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Schweiz Monatsschr Zahnmed. 2010;120(3):213-25.

Laser acupuncture for myofascial pain of the masticatory muscles. A controlled pilot study.

[Article in English, German]

Author information

  • 1Department of Prosthodontics, School of Dental Medicine, University of Bern, Bern, Switzerland. joannis.katsoulis@zmk.unibe.ch



The purpose of this investigation was to evaluate the effectiveness of laser acupuncture within the scope of a pilot study.


108 adult patients were examined and of those eleven patients were included in the prospective pilot study. These patients took part voluntarily and were diagnosed with tendomyopathy of the masticatory musculature with maximum face and jaw pain on a visual analogous scale VAS > or = 30 in the last 14 days. Four patients wanted to be sure not to be assigned to the placebo group and were treated with the laser (group1, verum open, N = 4). The remaining seven were split by means of block randomisation into groups 2 (verum blind, N = 3) and 3 (placebo blind, N = 4). Two local points (ST 6, SI 18) and two distant points (SI 3, LI 4) on both sides of the body were stimulated (groups 1 and 2) or placebo-stimulated (group 3) with the LASERneedle machine for 15 minutes twice a week for three weeks (6 sessions). After three months a clinical follow-up was carried out, which included a standardised questionnaire as to the maximum pain intensity (VAS and verbal scale) and on the need for further treatment. A pain reduction (VAS) of about 50% was evaluated as a success.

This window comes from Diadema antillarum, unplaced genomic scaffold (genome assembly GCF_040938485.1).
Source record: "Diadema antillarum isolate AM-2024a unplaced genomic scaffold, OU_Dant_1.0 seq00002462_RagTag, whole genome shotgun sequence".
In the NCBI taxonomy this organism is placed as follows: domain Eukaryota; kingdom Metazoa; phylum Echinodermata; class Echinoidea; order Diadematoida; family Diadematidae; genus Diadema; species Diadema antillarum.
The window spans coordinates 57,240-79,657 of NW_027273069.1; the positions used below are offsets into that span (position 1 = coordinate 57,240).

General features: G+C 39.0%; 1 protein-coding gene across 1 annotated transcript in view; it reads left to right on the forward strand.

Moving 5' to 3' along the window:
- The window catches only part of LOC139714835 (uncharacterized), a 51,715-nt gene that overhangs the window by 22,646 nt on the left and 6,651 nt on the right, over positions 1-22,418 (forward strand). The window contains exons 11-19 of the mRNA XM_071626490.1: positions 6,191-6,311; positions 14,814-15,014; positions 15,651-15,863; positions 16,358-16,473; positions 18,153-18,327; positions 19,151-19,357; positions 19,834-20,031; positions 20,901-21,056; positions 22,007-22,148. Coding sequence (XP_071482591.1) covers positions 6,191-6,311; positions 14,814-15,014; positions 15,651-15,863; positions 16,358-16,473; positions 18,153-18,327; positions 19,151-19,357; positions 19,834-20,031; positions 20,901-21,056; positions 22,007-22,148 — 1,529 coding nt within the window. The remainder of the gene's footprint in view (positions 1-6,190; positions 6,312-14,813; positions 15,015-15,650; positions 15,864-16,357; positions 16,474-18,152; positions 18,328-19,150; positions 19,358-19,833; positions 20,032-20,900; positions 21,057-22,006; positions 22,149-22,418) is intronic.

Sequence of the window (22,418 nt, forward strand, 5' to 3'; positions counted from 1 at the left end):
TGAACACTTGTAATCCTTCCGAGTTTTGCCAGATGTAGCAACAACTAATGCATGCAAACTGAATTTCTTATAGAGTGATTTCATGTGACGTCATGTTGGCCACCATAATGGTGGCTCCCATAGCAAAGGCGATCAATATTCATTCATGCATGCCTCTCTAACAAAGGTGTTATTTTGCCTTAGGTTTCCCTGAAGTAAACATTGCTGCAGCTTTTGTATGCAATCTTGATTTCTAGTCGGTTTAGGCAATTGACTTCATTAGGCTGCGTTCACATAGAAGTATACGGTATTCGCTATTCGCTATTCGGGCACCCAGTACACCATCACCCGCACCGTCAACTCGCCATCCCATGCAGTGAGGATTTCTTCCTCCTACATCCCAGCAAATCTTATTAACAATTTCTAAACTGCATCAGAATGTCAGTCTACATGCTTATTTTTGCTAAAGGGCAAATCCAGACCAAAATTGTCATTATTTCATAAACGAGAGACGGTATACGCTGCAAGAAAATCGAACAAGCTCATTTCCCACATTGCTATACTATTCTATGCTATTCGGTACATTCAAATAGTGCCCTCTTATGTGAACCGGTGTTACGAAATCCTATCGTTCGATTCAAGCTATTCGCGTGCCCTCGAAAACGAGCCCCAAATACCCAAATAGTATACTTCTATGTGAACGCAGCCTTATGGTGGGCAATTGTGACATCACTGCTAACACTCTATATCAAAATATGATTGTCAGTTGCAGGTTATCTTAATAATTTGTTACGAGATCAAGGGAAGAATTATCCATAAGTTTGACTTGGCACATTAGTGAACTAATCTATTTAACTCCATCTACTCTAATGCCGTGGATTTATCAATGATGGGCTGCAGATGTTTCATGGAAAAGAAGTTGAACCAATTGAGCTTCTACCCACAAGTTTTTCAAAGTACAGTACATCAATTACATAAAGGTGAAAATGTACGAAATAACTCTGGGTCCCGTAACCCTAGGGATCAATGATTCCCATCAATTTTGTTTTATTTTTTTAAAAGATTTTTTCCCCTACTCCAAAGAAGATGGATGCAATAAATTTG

Pain decreased on average 40 VAS points for ten of eleven patients. The pain reduction on the VAS in group 1 (verum open) was more than 50% for all four patients, in group 3 (placebo blind) for three of four patients, and in group 2 (verum blind) all remained under 50%. The evaluation on the verbal scale showed a pain reduction from moderate to very strong pains initially, to moderate, light and no pain after three months for all three groups.


The range of application of the laser was limited by the narrow inclusion criteria of the pilot study. The laser acupuncture (open and blinded) did not show a negative effect in any group. The pain reduction was strongest with the blinded patients of the placebo group. The worst performance was in the blinded group with laser acupuncture.


Due to the low number of participants, no clear conclusion can be drawn. Laser needle acupuncture may be a treatment option for patients with an interest in a noninvasive, complementary therapy. But clarification and treatment planning on an individual basis must take place first.

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